In this really, really ghetto neighborhood. So the families really clash. Nobody understands anybody. And I'm playing the protagonist. It's a really, really cool film, and I'm looking forward to seeing it. I haven't seen it yet. People who have said they've seen it say it's really funny. And I don't do a lot of comedy, so it's good that the one comedy I did do, people think the one I did is funny.
I went back to Egypt about three years ago to start acting again and I did a TV show, it's like a spin on 'Sex and the City,' kind of an Arab 'Sex and the City,' and I played Mr. Big. It's super, super fun, it's just that shoots there take so long; takes about six months to shoot a film usually, and I told them I didn't want to do Egypt anymore until this script came.
And 'One' is a film written and directed by Murali Thalluri. Murali's first feature was in competition at Cannes when he was 19 years old; a brilliant, brilliant director. And it's slated to shoot in the spring of next year, which actually coincides with another film called, 'Hell,' and that's being directed by Stefan Ruzowitzky who won an Oscar for The Counterfeiters in 2008, and they're both kinda shooting back-to-back, and I'm playing the antagonist in that one.
Q: With your bad guy on 'The Blacklist,' I know some of the blacklisters go through varied degrees of costuming, hair and makeup. Did your character have a significant metamorphosis?
A: I look really dirty. [laughs] Dirty was my look. He was supposed to have been pretending he's been a hostage for a few weeks, so he needed to be almost emaciated and dirty, so I kinda had to wear a shirt on top of my T-shirt because I've got some muscles on me [laughs] and they had to hid them somehow because this guy hasn't eaten. So I just went with the shirt, and dirt in my hair - no gel or nothing. I look dirty. [laughs]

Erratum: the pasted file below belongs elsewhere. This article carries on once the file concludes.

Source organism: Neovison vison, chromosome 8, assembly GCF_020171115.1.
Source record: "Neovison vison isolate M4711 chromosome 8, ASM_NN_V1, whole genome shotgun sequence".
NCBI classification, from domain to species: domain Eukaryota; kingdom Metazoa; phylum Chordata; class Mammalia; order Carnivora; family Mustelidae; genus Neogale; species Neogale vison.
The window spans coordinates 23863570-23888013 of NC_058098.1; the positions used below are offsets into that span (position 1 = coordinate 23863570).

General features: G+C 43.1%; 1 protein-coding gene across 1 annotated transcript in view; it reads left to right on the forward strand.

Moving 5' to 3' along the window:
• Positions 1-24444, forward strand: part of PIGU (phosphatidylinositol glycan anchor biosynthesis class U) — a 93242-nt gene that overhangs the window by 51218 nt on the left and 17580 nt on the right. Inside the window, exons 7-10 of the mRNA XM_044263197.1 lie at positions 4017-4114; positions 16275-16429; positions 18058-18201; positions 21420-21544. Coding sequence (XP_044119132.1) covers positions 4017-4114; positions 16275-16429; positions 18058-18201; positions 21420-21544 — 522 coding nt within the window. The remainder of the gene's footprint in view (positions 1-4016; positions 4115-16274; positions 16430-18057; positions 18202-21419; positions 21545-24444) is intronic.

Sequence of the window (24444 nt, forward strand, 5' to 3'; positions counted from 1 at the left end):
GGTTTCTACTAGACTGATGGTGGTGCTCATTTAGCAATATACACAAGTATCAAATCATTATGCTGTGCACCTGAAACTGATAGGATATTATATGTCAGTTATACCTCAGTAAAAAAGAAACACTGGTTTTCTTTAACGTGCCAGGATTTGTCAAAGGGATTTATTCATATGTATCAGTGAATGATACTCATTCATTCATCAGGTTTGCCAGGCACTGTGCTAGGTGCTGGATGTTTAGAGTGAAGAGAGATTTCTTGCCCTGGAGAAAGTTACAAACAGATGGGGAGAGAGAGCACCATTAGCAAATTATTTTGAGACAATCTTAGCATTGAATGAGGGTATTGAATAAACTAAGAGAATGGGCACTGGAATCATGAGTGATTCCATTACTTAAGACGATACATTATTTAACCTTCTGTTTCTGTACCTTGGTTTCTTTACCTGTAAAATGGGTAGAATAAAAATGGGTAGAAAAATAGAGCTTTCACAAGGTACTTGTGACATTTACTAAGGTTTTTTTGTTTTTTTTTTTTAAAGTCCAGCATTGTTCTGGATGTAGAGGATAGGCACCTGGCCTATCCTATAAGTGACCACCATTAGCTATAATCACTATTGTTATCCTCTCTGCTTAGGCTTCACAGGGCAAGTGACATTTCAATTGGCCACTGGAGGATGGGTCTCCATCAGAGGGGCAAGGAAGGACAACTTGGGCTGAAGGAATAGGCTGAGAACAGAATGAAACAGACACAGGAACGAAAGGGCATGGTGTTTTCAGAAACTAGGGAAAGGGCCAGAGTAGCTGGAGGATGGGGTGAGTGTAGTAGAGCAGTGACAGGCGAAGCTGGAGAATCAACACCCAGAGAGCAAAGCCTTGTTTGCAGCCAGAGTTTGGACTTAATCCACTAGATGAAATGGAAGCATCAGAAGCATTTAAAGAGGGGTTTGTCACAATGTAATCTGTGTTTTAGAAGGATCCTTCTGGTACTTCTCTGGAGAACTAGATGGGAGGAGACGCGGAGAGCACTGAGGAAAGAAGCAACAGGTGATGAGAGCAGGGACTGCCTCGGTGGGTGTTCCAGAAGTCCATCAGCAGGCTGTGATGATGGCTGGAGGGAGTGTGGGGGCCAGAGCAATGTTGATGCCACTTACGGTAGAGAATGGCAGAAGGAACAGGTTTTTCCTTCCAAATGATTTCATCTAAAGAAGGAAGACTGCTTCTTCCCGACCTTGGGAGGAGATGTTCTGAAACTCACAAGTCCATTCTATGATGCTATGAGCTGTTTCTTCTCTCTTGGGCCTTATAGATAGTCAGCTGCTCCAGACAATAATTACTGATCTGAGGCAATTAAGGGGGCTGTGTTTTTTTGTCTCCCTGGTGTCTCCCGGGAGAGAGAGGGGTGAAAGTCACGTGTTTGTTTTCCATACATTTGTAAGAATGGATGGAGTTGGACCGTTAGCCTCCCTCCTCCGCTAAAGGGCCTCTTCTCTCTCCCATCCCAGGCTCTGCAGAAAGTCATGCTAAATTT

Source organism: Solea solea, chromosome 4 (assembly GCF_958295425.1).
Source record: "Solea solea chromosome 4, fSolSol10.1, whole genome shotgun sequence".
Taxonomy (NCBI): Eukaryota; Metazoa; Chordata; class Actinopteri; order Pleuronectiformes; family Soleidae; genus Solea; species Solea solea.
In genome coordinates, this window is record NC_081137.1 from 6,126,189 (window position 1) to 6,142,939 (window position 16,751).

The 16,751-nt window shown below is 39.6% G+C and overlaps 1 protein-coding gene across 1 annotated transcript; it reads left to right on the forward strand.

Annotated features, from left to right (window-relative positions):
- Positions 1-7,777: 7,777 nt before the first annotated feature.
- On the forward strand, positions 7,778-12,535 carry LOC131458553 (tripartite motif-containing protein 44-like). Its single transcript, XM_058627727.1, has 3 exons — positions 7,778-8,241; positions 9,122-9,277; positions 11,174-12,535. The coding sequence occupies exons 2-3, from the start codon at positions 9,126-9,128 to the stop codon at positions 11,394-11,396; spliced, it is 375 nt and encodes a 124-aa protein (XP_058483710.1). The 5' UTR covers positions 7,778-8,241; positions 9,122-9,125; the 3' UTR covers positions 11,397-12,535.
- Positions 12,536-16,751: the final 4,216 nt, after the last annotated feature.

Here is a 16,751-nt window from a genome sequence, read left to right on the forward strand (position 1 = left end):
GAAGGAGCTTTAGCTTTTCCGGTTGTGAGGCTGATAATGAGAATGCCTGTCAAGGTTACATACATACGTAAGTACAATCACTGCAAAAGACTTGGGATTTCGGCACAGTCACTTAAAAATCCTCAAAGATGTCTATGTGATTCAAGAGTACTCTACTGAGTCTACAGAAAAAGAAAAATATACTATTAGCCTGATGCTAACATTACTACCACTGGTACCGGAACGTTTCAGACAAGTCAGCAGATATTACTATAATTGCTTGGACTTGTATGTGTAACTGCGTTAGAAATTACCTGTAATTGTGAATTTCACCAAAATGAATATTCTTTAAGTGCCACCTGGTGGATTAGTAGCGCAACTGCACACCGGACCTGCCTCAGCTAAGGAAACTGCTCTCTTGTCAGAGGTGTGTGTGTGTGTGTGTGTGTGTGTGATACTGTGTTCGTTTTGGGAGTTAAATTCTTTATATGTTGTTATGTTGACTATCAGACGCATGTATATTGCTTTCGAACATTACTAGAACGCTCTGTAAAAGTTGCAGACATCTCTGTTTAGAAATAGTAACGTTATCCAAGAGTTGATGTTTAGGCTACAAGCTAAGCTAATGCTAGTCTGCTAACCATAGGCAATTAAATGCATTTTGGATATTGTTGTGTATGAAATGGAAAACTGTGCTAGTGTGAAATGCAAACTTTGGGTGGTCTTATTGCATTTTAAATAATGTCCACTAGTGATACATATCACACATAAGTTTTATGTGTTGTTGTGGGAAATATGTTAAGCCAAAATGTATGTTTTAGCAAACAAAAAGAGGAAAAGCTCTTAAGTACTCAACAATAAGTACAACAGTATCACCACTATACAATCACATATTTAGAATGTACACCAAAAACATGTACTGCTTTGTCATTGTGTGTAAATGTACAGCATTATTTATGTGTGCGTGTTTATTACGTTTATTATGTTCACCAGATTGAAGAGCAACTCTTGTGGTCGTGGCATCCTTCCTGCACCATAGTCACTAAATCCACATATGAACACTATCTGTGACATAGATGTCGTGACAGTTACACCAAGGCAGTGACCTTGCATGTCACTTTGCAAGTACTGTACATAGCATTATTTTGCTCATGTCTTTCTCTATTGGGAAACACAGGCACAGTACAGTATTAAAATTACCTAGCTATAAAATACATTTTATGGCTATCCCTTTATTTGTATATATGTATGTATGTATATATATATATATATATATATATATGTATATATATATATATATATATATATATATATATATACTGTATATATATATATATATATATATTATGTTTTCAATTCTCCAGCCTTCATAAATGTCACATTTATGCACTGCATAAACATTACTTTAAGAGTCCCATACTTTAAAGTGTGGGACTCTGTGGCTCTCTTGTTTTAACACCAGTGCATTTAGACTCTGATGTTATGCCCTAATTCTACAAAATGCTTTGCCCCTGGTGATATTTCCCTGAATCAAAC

Q: Then no more dirty-haired, emaciated hostage guys for you?
A: [laughs] Yes. But we can do dirty again, but has to be a different kind of character. I was talking to Mozhan, and I said, 'If Hasaan was not your brother, if he was just a random bad guy just going to blow up shit' - sorry, blow up stuff - 'I probably wouldn't have done it.' But the fact that he's her brother, and there's this little game that's being played in the episode, made him a lot more interesting and made me a lot more excited about it because there's work to be done, and there's layers this guy could have and not just someone going in to do bad things.
But you know, it's funny, the episodes I'm doing for 'The Blacklist' and 'Scandal' are airing on the same night, and I think at the same time. So I'm trying to promote both at the same time, and they're completely different characters, too. So I'm at the dilemma now of should I promote one over another, or which one was more interesting for me to do, and I love both of them equally, too.
Q: Will you then ask people to watch one live; then DVR or stream the other?
A: They're almost different audiences that watch it, so the people who like 'Scandal' will watch 'Scandal' and DVR 'The Blacklist' and vice versa. Their audiences are kinda specific.
Q: Which will you watch live, and then DVR?
A: I won't actually, because I'll be in Jordan filming. So I'll have someone record both for me, and send it over.
Q: Then you'll have the best of both options…
A: Yeah, it's all fun. I have the best life in the world.